Any discussion of North Korea in Seoul must incorporate the U.S. alliance. The lack of a clear foreign policy platform is likely causing a degree of concern in Washington. The Park team emphasizes the need to maintain a strong U.S. alliance. Both Moon and Ahn have emphasized the need to rebalance South Korea’s relationships between China and the U.S.
There are a number of important issues to be addressed in the South Korea-U.S. relationship, including the transition to an ROK-led military command on the Peninsula in 2015, and the renegotiation of the U.S.-ROK nuclear energy cooperation agreement that expires in March 2014. Regarding the latter, the current cooperation agreement forbids Seoul from reprocessing spent nuclear fuel, something that South Korea is hoping to change. Failure to give South Korea the right to reprocess spent nuclear fuel will impact the bilateral relationship, particularly because Japan is allowed to do so under previous U.S.-Japan cooperation agreements. The specter of anti-Americanism in South Korea remains.
Visionary foreign policy leadership needed
The next South Korean president will lead during a period when its foreign policy is blossoming. South Korea has long been a middle-power in terms of capacity. It rests comfortably between major powers and minor powers in the economic, political and military realms. Over the last ten years it has also started to act as a middle-power, exhibiting an activist diplomatic stance, coalition building, accumulating strong multilateral credentials, establishing distinct niche interests, and demonstrating “good international citizenship.”
The next step in this middle-power trajectory is visionary foreign policy leadership. As an activist middle-power, South Korea can play a niche role in shaping global responses to looming issues.
South Korea holds a strong interest in supporting the global transition to green development. Over the last five years it has promoted a “green growth” model of sustainable economic growth. It has encouraged private and public sector investment in new technologies such as renewable energy, electric cars, rechargeable batteries and LEDs. It is now seeking to export these strategies by transforming the Global Green Growth Institute (GGGI) into an international organization.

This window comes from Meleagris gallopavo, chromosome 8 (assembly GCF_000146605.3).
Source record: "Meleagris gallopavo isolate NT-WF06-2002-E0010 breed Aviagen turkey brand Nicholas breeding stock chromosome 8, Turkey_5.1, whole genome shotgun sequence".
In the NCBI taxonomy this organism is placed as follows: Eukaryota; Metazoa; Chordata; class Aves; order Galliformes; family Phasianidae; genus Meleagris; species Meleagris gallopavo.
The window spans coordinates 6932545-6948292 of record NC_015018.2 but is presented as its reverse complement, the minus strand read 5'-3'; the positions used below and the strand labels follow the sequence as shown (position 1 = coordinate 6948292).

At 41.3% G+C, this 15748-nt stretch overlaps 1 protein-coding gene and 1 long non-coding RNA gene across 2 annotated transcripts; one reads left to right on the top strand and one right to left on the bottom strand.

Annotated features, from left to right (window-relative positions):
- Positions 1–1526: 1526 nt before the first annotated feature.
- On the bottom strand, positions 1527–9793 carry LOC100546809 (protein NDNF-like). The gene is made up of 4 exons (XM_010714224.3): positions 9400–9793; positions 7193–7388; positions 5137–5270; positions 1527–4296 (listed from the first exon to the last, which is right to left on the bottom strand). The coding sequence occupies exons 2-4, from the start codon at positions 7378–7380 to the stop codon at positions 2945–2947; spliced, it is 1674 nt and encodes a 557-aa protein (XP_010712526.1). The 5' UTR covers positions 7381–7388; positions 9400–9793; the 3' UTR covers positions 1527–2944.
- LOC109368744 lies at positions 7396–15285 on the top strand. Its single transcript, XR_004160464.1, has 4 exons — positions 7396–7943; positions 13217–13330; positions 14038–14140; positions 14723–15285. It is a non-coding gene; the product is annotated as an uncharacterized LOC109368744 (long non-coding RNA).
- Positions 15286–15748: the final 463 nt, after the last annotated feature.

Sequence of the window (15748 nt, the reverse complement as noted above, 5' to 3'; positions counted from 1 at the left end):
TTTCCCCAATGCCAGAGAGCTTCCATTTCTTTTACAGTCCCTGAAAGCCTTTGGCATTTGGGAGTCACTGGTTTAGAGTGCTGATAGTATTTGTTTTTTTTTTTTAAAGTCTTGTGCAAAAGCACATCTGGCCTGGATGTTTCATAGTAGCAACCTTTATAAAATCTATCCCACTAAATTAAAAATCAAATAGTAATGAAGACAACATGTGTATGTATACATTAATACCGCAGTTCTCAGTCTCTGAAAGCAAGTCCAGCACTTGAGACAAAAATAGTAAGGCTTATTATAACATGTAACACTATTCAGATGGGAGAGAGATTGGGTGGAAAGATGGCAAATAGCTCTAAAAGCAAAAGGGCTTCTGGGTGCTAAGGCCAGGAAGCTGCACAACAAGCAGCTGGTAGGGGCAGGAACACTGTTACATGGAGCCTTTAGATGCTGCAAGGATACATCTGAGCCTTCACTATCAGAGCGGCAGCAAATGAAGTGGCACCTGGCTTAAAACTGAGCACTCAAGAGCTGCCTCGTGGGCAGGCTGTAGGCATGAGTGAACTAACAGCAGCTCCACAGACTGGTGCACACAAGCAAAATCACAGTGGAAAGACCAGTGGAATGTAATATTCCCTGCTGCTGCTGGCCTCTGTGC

Commensurate with that, Seoul has already demonstrated its niche interest in tackling development issues. As a member of the Organization for Economic Cooperation and Development’s (OECD) Development Assistance Committee (DAC)– and the only member to transform from an authoritarian aid recipient to a democratic aid provider– Seoul has a particularly important role to play. Projects such as K-Developedia and the Knowledge Sharing Program (KSP) share Korea’s economic development experience and contemporary best practices with least-developed and developing partners across the globe.
Seoul’s middle-power activism is ultimately guided by self-interest. South Korea relies upon the health of the global economy with a trade dependency rate greatly exceeding comparable states. Regional and multilateral trade liberalization efforts are begging for the inspired leadership of an activist middle-power coalition builder like South Korea. Building on its development credentials, Seoul is well placed to lead developed and developing states towards a conclusion of the Doha round World Trade Organization (WTO) multilateral trade liberalization talks.